Winning the Hearts of your eLearners
In the world of L&D, we frequently talk about the importance of making sure the learning content is authentic and in context for learning or eLearning to be effective. Frankly, we can talk about this all day until the cows come home, but the real question that needs to be asked of all of us is, “What tweaks do we need to make to our development process and instructional design to deliver authentic and contextualised learning?”
The definition of authentic in the Oxford Dictionaries is:
“Of undisputed origin and not a copy; genuine. Based on facts, accurate or reliable. Relating to or denoting an emotionally appropriate, significant, purposive, and responsible mode of human life.”
The words that really pop out for me from this definition are the words ‘genuine’ and ’emotion’. Funnily enough, it is my opinion that the marketing minds have executed this well and something we could learn from, as their ads are often built on pulling on our heart strings, telling us what we should have without us realising it, and inviting us to experience the product first hand. Take a TV ad for any car manufacturer. It pulls your heart strings (or your emotions) by asking you direct or rhetorical questions about how you would feel owning the car and driving through the countryside on the weekends, basking in the sunshine. The car is paraded on the scenic windy roads, with a fine-looking driver (who happens to be a model) representing yourself… you get the idea!
Coming back to learning, how can we ensure there is authenticity in our eLearning modules? How can we push the emotion buttons of a learner who sits in isolation in front of a tablet or computer screen? Let’s come back to this.
The definition of context in the Oxford Dictionaries is:
“The circumstances that form the setting of an event, statement or idea, and in terms of which it can be fully understood. The parts of something written or spoken that immediately precede and follow a word or passage and clarify its meaning.”
The keywords from the definition of context for me are ‘circumstances’ and ‘setting’. Most skills needed for a job cannot be easily or safely taught on-the-job, which means learning takes place in an artificial setting like a classroom, or in front of a computer. Adding context to the learning is simple enough. What can be challenging is coming up with the circumstances that leads to the setting of an event. The key ingredient is believability. For instance, coming back to car ads once again. Would filming a car cruising through downtown Las Vegas be more believable for an audience based in New Zealand compared to a countryside setting with mountain peaks in the background? It is only when the setting is believable can the events that are based on the setting be in context.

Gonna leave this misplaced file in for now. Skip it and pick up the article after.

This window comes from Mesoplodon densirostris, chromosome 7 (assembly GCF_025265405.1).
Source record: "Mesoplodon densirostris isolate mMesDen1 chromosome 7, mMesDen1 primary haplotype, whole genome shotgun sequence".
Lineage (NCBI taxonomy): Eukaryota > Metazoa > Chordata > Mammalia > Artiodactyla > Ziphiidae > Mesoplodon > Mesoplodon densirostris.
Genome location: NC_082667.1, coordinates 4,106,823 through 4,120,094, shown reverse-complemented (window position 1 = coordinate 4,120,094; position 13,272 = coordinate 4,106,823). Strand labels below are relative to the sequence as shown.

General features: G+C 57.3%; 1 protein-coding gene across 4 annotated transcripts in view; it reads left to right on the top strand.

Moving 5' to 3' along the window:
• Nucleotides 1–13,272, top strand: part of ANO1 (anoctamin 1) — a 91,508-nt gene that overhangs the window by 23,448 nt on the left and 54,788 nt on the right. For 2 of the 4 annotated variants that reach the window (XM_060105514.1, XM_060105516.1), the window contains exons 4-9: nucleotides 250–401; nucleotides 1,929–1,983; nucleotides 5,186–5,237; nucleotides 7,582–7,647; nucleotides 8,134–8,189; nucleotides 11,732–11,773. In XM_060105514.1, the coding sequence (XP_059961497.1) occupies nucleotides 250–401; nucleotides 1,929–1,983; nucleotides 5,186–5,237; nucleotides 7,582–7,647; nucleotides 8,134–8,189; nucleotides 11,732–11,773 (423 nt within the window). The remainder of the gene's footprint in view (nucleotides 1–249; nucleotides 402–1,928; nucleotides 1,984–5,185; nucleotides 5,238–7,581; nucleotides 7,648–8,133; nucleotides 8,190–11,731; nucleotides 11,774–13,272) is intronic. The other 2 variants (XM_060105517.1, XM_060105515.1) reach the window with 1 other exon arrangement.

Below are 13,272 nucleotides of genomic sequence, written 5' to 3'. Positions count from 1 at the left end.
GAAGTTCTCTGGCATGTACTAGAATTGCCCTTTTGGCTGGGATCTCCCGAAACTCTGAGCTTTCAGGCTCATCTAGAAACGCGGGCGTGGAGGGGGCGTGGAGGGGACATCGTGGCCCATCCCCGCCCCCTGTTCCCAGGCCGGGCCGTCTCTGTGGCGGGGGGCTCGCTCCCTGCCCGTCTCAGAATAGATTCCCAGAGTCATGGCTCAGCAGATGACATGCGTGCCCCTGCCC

Right, back to the questions from earlier, how can we ensure there is authenticity in our eLearning modules? And how can we push the emotion buttons of a learner who sits in isolation in front of a tablet or computer screen? It is my opinion that if the content is in context (believable circumstances and events), it builds the perfect platform for you to design authentic learning that elicits the emotions you are after from your learners.
For a construction company, you may design a scenario based on their worksite health and safety. While the circumstances and the events are in context, how do you make it authentic? Here is a recent real world example of how we did it.
One of our recent projects involved designing an eLearning module for Auckland Live (formally, The Edge). They train new and existing service staff to ensure the right level of customer service is provided to patrons that attend performances. Working together with the Programme Manager, we collaborated and produced a module with the purpose to deliver understanding of accessibility issues some patrons faced (ie. deaf, physically disabled, visually impaired).
For authenticity, we:
- Included authentic photos of real patrons with various accessibility needs while they experienced various features of each venue
- Recorded their genuine stories and experiences through storytelling (voiceovers), from arriving through the door through to the difficulties of accessing different levels
- Voiceovers were recorded within the actual foyers and theatres to capture ambient sound
- Captured patrons’ emotions through their own voices (rather than hiring professional voiceover talent)
On completion, as I went through the module myself, I could really sense the emotions behind the stories and the voices. The pictures of each patron made me feel as if I knew them personally. Overall, I was captured on many levels, and felt like I was the person serving the patron in front of my screen. I could gain an appreciation of their struggles through the strain on their faces and hearing them talk about their struggles. As a result, this experience I went through as a learner is likely to be replicated over and over again with staff within Auckland Live, resulting in (hopefully, time will tell!) improved customer services for accessibility patrons.
Take a look at a few screenshots available in our portfolio section here.